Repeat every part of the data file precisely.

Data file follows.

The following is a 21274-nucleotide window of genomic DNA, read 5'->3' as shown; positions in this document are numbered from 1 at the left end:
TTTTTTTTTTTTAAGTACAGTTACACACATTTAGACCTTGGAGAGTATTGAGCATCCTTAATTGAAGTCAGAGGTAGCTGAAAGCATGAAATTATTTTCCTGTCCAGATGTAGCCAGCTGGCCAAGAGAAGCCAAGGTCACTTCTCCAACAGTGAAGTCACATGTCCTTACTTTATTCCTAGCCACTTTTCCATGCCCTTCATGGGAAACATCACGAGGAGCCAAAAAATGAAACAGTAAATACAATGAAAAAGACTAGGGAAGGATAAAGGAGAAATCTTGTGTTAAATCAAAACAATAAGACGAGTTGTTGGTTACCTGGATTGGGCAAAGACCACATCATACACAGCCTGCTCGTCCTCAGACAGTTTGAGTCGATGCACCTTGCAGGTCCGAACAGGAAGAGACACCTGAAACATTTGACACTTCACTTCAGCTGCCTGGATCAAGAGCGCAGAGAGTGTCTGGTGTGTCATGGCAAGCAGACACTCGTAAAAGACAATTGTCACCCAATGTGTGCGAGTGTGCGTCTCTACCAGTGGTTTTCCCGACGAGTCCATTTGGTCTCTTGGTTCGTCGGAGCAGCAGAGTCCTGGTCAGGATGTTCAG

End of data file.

The following is a 21274-nucleotide window of genomic DNA, read 5'->3' as shown; positions in this document are numbered from 1 at the left end:
TTTTTTTTTTTTAAGTACAGTTACACACATTTAGACCTTGGAGAGTATTGAGCATCCTTAATTGAAGTCAGAGGTAGCTGAAAGCATGAAATTATTTTCCTGTCCAGATGTAGCCAGCTGGCCAAGAGAAGCCAAGGTCACTTCTCCAACAGTGAAGTCACATGTCCTTACTTTATTCCTAGCCACTTTTCCATGCCCTTCATGGGAAACATCACGAGGAGCCAAAAAATGAAACAGTAAATACAATGAAAAAGACTAGGGAAGGATAAAGGAGAAATCTTGTGTTAAATCAAAACAATAAGACGAGTTGTTGGTTACCTGGATTGGGCAAAGACCACATCATACACAGCCTGCTCGTCCTCAGACAGTTTGAGTCGATGCACCTTGCAGGTCCGAACAGGAAGAGACACCTGAAACATTTGACACTTCACTTCAGCTGCCTGGATCAAGAGCGCAGAGAGTGTCTGGTGTGTCATGGCAAGCAGACACTCGTAAAAGACAATTGTCACCCAATGTGTGCGAGTGTGCGTCTCTACCAGTGGTTTTCCCGACGAGTCCATTTGGTCTCTTGGTTCGTCGGAGCAGCAGAGTCCTGGTCAGGATGTTCAG